Directed by the Butcher Brothers (Mitchell Altieri & Phil Flores), 2006. Starring Cory Knauf, Samuel Child, Joseph McKellheer, Mackenzie Firgens, Rebekah Hoyle, Brittany Daniel, Al Liner, Jena Hunt. 86 minutes.
Francis Hamilton, the youngest of four siblings who were recently orphaned, feels out of place in his family. Some of it’s the usual teenager blues, but some of it has to do with some of the more extreme secrets his siblings keep…such as the two girls chained up in a cage in the basement, or the uncontrollably violent monster living in the crawl space…
Occasionally the sorts of movies come along where you’re best served knowing as little as possible going into it. The Hamiltons is one of these, and so I’m not going to go too much into the gorier details. When it comes to horror plot specifics, all you need to know is that it’s a movie about a psycho family. There’s more to it than that, of course…these days, there always is. But…psycho family. Don’t seek out spoilers.
The thing about this particular psycho family is that writer/directors Mitchell Altieri and Phil Flores (here hawking their wares under the umbrella title “The Butcher Brothers,” which gives the impression that The Hamiltons will be a great deal gorier than it actually is; there’s certainly a lot of blood, but personally, I don’t consider blood particularly intense) have put more effort in portraying David, Wendell, Danielle and Francis as a family than into portraying them as psychos. Now, certainly there’s an amount of mental imbalance on display—David’s got “a dozen dead homos” buried in the backyard, and when Wendell and Danielle challenge Danielle’s friend (and, very possibly, implied lover) Kitty to a game of “dare or double dare,” be prepared for one of the weirdest make-out sequences in recent cinema history. But most of all the Hamiltons feel like real, credible siblings…and this assessment is coming from me, a guy who’s got a stepbrother he likes well enough but is not particularly close to, and is otherwise an only child. By the time all the cards are on the table, I not only bought the Hamiltons (much as I did not buy the “family” in the remake of The Texas Chainsaw Massacre), I felt kinda sorry for them.
This is absolutely essential, not only thematically (the Hamiltons’ more bizarre predilections are equated to the more standard travails of dysfunctional family life, much in the way that in Ginger Snaps, werewolvery stands in for puberty and menstruation), but because stylistically, The Hamiltons falls prey to so many of the pitfalls of modern indie filmmaking.
Most of the supporting cast does a decent enough job, with the exception of Allen Davies, who plays Kitty’s brother as if he’s starring in a low-rent View Askew production. Thank God he’s confined to a single scene. Joseph McKelheer and Mackenzie Firgens (I initially read her name as “Mackenzie Fingers,” which is a great name for an actress to have…not as good as “Tuppence Middleton,” but at least as good as “Sheri Moon-Zombie”), as Wendell and Danielle, fill their roles admirably. (They’re particularly effective during the bathroom sequence. So is Jena Hunt, playing Kitty, although her spending the entire scene, not to mention the preceding five minutes, in her underwear certainly helps.)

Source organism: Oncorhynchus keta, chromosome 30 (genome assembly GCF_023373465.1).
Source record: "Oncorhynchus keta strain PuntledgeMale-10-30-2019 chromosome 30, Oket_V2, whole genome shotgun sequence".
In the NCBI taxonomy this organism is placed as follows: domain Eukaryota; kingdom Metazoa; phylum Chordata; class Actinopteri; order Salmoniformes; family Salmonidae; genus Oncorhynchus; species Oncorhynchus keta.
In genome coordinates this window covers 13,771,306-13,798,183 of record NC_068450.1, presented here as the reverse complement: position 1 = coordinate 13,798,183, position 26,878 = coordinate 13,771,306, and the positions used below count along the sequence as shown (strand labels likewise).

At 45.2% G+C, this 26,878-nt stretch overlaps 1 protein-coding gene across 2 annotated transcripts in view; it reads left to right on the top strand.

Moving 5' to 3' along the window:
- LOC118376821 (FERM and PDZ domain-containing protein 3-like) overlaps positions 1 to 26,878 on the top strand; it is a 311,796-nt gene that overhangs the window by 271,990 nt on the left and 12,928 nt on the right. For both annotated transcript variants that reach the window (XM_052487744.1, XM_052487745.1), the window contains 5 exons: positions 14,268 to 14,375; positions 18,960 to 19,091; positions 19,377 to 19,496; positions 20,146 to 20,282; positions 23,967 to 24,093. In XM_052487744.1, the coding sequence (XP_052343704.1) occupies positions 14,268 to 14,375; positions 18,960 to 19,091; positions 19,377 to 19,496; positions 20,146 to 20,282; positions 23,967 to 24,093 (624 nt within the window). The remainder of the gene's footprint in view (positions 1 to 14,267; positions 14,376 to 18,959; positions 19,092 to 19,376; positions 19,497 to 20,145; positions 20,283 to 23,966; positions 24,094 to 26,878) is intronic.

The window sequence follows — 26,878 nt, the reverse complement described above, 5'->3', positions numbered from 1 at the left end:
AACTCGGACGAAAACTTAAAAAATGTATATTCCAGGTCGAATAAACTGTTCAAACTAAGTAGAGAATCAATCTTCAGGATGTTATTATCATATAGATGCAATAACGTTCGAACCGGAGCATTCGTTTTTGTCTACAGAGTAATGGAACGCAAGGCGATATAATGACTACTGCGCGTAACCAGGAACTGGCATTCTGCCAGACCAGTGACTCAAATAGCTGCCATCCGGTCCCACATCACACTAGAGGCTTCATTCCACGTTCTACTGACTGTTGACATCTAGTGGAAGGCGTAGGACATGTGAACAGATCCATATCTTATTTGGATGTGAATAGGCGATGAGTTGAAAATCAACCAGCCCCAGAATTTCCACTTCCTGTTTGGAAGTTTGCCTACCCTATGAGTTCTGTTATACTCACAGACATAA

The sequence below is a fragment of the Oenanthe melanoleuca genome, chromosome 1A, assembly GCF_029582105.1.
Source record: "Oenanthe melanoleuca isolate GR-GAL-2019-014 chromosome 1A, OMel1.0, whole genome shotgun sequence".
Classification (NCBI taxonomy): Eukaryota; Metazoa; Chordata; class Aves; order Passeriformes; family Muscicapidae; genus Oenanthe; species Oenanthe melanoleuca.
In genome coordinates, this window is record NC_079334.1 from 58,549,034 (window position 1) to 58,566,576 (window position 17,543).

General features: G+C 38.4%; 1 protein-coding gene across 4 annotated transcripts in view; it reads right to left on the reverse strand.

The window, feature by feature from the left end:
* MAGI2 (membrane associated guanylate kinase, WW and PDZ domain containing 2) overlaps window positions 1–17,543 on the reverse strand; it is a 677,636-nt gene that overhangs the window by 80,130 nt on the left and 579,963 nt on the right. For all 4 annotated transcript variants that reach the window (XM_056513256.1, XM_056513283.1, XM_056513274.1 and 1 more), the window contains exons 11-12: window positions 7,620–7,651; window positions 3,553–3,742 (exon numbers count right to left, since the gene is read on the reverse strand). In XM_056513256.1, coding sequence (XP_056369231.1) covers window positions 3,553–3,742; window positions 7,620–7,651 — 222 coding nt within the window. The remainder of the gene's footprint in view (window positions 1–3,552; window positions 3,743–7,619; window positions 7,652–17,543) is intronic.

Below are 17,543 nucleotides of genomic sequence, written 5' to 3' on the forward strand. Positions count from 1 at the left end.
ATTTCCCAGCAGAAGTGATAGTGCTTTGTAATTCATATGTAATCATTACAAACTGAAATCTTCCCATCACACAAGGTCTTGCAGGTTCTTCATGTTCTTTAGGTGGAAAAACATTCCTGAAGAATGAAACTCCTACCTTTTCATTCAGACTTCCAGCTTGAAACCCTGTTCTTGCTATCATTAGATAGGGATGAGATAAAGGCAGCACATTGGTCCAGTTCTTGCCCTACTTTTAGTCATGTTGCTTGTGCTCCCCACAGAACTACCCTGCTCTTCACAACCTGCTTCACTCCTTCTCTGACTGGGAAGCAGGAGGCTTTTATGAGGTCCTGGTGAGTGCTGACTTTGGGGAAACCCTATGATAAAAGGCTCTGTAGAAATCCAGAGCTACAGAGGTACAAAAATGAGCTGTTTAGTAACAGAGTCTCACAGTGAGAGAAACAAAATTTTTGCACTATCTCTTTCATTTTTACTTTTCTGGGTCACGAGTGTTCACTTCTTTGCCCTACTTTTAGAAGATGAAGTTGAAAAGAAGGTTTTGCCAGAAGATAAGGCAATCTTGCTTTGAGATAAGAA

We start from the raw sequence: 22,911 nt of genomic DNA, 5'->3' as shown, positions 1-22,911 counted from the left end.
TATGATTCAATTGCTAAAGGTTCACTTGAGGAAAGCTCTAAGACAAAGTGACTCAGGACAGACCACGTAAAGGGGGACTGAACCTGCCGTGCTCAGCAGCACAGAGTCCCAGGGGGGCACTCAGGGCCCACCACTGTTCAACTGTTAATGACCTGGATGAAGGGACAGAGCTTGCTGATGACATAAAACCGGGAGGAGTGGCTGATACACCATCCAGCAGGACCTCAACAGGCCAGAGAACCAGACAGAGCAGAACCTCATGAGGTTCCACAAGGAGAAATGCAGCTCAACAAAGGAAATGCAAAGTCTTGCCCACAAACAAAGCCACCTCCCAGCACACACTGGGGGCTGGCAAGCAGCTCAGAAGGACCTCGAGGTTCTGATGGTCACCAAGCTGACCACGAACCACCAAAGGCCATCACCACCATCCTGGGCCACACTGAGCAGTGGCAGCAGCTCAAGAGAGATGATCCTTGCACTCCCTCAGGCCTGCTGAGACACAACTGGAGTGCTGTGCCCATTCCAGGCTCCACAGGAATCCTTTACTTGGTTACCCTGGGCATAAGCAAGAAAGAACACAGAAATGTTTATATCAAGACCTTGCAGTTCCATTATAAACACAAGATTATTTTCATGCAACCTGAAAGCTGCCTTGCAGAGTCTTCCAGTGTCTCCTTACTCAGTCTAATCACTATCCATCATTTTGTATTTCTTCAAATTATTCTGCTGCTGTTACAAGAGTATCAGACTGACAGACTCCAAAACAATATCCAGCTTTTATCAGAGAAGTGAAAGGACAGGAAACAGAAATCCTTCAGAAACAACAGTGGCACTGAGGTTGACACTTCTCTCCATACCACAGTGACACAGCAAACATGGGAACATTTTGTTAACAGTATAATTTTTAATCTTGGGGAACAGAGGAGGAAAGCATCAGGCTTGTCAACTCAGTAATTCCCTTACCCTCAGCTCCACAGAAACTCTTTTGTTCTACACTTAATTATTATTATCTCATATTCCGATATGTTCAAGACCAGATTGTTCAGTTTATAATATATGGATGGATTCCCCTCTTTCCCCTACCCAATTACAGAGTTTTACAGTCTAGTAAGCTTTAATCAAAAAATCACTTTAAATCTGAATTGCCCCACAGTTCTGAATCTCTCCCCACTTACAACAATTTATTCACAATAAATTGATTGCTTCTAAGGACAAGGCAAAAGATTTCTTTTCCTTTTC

Cory Knauf is likely to irritate as Francis, but since the character’s obviously written as an incessantly whiny emo kid, if there’s any fault there it goes back to the script. However, Samuel Child, as David—the oldest sib and anchor of the family—drops the ball somewhat and decides to play David as a vintage Crispin Glover character. Child is a bit more restrained than Glover, but even when called upon not to speak, his facial expressions are a bit too over-the-top.
Similiarly, the design of the film is a bit unimaginative. It looks, quite frankly, almost exactly like every other horror movie being made nowadays…not in the production design (the basement’s a bit dingy, but nowhere near as dingy as it could have been), but in the way things are shot. One of my personal pet peeves: all the distracting rock-video-style camera effects.
One of the triumphs of the film’s visual aesthetic is design of “Lenny,” the monster in the crawl space. Jesus H. fucking Christ! I nearly shit a nipple when they pulled that particular reveal. I never thought I’d write the sentence “the monster in the crawl space is easily the scariest thing in the entire movie” in any review of any movie, but there you have it.
Overall, The Hamiltons is a good, solid movie worth a look. It ain’t perfect, but it demonstrates the value of a solid story and a good script.
Moment of Zen